4001 North Clark Street, Chicago Illinois, 60613 773-525-1105
In Devil and the White City:
“Both (Daniel Burnham and his wife Margaret) are buried in Chicago, in Graceland, on a tiny island in the cemetery’s only pond. John Root lies nearby, as do the Palmers, Louis Sullivan, Mayor Harrison, Marshall Field, Philip Armour, and so many others, in vaults and tombs that vary from the simple to the grand. Potter and Bertha still dominate things, as if stature mattered even in death. They occupy a massive acropolis with fifteen giant columns atop the only high ground, overlooking the pond. The others cluster around. On a crystalline fall day you can almost hear the tinkle of fine crystal, the rustle of silk and wool. Almost smell the expensive cigars.”
In Real Life:
It seems everyone who was anyone around the time of the World’s Columbian Exposition was put to rest at Chicago’s Graceland Cemetery. I wanted to check it out – of course – and on every visit to Chicago while my daughter was going to University of Chicago – I never managed to make it out there. Then, she graduated and moved to the Northside – and on what would be my final visit to Chicago for awhile – because she was moving to New York City – I said – what about Graceland Cemetery? I’d like to see it. She looked at me and said – Graceland? – that’s right near my house. So, my daughter, my sister and I headed over – entered the cemetery – grabbed a map from the security guard and – of course – discovered the pond was at the opposite side. We trudged through the graves for what seemed like miles and finally made it to the pond. Yes – Potter and Bertha Palmer had set themselves up even in death. We walked around their massive acropolis. And then I set out to look for the grave of the architect Daniel Burnham. We followed the markers, crossed the bridge to the island and I looked for something big. I was so overcome by what I saw – it surprised me. The gravesite of Daniel Burnham was a simple rock. If there were no marker – I wouldn’t have known it. I marveled at that. I marveled that a man who created so many beautiful landmark buildings in Chicago, a man who protected the city forever by laying out so much open space – was remembered on a rock. If the Potters were sending a message from the grave – so was Daniel Burnham.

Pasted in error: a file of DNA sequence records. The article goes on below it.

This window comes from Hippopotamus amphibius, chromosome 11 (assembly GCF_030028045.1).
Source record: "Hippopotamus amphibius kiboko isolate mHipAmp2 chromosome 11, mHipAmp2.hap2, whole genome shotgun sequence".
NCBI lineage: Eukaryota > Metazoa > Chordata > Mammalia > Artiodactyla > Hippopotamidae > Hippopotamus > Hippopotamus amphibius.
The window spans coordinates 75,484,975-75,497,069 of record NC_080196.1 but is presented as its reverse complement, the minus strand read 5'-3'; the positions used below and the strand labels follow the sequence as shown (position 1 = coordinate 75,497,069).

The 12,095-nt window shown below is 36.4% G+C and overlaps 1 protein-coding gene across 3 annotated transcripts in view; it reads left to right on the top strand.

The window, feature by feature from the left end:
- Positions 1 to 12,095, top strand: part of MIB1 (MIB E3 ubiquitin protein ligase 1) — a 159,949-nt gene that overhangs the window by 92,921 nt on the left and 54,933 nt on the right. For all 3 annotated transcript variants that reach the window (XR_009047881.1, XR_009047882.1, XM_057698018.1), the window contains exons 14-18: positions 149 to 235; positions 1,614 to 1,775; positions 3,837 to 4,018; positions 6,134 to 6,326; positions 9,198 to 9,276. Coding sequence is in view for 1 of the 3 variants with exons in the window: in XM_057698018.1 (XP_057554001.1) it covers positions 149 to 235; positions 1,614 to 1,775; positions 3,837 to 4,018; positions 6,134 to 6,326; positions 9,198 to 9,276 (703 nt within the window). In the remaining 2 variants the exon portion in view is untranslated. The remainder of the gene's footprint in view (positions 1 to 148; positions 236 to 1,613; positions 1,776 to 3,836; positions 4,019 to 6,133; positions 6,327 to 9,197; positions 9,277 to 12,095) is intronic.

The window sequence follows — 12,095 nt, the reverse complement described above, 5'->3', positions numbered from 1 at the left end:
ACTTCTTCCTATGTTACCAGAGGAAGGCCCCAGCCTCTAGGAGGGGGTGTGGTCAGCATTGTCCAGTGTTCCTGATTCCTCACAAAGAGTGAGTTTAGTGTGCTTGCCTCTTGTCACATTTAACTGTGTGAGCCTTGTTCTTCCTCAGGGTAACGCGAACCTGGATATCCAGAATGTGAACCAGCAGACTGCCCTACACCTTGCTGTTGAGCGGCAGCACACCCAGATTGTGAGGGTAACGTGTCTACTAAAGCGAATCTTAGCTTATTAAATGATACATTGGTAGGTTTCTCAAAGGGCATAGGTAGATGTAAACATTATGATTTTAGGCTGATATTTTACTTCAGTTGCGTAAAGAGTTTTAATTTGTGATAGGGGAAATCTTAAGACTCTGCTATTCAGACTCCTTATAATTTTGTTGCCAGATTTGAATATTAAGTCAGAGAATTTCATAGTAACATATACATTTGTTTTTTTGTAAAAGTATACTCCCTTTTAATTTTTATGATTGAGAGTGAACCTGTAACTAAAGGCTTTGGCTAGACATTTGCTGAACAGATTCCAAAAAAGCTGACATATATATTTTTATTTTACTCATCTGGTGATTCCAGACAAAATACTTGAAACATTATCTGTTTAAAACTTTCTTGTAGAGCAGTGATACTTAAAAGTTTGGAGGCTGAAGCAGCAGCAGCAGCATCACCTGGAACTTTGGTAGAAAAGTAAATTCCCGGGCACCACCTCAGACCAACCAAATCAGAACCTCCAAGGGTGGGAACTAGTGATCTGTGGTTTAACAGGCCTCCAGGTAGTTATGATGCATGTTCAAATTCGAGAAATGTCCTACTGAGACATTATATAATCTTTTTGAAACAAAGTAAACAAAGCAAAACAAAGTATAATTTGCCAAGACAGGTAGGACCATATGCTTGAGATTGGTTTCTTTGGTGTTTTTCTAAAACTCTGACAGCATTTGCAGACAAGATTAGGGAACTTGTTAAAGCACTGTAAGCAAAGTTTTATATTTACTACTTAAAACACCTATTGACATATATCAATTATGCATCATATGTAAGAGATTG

So – you can do what we did and arm yourself with a map from the front office and walk around and find the graves you’re interested in. Or – you can take a tour provided, once again, by the Chicago Architectural Foundation by checking their website.